Perhaps the National Academy of Television Arts and Sciences should drop the final word from its title, after awarding “The Dr. Oz Show” a Daytime Emmy for its role as an “outstanding informative talk show.” Clearly, it doesn’t matter to the Academy that the information Dr. Mehmet Oz so “outstandingly” peddles is pure fiction. A 2014 study in the journal BMJ found that two thirds of Dr. Oz’s recommendations – including cutting salt to avoid cancer, and cutting GMOs to cure autism – were either baseless or completely contradicted by available scientific evidence. In that same year, “America’s Doctor” came under...

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Gwyneth Paltrow: The OB/GYNs Strike Back

Gwyneth Paltrow isn’t known for her rigid adherence to facts. She has previously advocated in favor of severe calorie restricting detoxes, potentially dangerous colon cleanses, and disruptive vaginal steaming. Once again, Paltrow’s lifestyle website goop flexed its anti-science muscle in what seems like an unending saga of peddling pseudoscience to the masses - this time championing women’s health by convincing female followers to put a golf ball sized “jade egg” in their vagina. According to goop’s source, leaving the solid object in one’s vagina for hours at a time while sleeping or going about the day “increases chi, orgasms, vaginal muscle tone, hormonal balance, and feminine energy.” And if your...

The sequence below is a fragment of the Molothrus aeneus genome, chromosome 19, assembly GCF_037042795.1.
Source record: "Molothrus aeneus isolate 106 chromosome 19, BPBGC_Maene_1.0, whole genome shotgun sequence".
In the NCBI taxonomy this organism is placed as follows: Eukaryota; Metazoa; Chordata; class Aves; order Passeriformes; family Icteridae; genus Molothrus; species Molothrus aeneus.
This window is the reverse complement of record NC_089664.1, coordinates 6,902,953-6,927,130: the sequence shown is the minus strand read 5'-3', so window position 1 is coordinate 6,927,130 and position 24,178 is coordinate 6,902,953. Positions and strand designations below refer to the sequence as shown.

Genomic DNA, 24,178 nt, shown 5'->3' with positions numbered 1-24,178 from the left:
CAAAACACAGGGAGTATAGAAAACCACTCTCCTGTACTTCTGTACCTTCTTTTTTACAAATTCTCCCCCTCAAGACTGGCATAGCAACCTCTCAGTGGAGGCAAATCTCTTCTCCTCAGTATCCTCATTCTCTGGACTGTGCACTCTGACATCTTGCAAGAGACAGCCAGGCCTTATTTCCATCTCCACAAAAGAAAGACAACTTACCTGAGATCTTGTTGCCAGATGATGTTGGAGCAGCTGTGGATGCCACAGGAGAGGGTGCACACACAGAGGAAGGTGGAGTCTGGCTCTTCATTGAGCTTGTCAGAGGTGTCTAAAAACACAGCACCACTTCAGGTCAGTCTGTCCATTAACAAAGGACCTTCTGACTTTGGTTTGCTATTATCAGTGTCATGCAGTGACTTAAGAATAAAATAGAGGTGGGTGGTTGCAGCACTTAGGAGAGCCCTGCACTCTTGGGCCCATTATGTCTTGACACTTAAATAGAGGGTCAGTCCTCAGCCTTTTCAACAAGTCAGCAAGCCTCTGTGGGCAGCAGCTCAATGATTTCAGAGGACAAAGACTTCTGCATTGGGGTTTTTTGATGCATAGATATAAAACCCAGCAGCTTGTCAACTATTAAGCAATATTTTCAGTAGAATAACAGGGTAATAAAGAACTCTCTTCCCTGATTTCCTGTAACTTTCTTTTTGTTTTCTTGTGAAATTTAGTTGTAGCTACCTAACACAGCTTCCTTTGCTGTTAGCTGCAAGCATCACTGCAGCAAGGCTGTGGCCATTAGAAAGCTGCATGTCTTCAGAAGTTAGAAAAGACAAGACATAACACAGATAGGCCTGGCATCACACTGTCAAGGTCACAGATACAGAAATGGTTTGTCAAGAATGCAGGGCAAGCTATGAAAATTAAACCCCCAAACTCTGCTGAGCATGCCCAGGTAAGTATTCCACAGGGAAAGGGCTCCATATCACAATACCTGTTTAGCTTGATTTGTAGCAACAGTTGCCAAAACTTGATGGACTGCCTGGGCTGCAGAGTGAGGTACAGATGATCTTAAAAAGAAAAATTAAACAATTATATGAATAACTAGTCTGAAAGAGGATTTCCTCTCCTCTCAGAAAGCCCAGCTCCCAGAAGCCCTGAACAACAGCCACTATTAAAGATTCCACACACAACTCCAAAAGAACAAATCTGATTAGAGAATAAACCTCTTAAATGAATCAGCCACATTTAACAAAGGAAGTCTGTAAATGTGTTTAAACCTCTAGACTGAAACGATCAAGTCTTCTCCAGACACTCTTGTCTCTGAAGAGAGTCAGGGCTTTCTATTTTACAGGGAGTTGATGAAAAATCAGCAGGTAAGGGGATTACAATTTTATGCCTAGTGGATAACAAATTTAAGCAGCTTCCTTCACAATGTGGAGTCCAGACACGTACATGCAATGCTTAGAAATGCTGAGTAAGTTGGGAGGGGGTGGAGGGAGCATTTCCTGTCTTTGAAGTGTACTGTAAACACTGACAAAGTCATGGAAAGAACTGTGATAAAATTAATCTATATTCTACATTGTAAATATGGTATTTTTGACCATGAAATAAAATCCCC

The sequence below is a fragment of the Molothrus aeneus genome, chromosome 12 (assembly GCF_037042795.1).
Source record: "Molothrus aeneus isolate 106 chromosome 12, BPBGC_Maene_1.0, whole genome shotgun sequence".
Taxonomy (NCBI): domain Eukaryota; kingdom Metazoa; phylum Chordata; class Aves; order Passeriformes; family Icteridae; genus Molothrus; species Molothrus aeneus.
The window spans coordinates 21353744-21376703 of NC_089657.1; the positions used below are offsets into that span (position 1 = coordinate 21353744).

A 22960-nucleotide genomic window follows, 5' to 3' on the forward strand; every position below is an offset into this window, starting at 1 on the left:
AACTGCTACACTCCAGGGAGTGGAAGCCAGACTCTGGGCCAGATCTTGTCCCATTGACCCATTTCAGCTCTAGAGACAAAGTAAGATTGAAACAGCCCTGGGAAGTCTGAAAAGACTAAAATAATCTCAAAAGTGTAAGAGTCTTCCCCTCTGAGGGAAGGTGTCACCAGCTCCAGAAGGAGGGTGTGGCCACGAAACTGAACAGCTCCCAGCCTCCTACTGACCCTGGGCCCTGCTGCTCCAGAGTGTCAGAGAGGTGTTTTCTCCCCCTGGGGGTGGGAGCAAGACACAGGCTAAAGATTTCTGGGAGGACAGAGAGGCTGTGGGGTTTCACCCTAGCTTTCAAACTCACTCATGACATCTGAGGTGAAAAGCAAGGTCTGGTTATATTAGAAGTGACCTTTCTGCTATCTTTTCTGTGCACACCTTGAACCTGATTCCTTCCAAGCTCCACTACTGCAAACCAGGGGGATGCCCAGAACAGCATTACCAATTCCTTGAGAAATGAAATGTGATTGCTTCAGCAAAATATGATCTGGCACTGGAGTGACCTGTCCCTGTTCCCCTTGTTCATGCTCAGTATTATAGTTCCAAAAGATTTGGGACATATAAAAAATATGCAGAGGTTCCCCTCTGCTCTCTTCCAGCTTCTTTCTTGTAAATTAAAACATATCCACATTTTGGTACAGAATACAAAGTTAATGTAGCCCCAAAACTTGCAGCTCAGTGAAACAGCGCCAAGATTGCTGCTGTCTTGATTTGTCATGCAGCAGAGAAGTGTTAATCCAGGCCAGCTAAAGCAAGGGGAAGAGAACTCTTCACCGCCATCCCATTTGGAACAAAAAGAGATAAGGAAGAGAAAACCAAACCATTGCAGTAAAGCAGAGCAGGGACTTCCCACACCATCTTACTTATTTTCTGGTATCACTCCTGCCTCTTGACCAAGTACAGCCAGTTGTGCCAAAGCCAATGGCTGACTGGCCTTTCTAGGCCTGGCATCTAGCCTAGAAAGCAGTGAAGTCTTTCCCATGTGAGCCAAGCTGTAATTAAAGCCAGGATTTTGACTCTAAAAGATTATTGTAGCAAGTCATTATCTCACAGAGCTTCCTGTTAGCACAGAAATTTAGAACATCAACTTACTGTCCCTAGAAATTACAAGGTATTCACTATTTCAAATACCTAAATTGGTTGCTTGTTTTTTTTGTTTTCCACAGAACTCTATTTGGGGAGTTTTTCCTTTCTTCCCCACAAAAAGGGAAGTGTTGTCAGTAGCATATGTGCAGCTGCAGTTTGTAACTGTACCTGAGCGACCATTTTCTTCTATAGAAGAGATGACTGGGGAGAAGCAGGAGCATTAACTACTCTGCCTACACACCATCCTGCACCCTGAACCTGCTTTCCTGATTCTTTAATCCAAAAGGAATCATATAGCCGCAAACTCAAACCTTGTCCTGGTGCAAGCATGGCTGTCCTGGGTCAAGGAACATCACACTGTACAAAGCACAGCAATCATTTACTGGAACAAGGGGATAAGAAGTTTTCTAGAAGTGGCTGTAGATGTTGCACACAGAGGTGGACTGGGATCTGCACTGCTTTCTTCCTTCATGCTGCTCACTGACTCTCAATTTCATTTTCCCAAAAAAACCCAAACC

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Kardashian Health Tips: Fact or Fiction

Kourtney may be the least irrational Kardashian, but the eldest sister of a family that's somehow famous for being famous has a low bar to clear when it comes to normalcy. The Kardashian family's health advice includes eating your own placenta (in pill form), using manuka honey to "prevent" illness, and staying away from any food that isn't organic. Kourtney's new branding identity as a wellness guru should offend anyone involved with public health. Her latest rant details her aversion to plastic. She admits to using stainless steel cups, bowls, lunchboxes, and even straws because the material is “more durable, more hygienic and...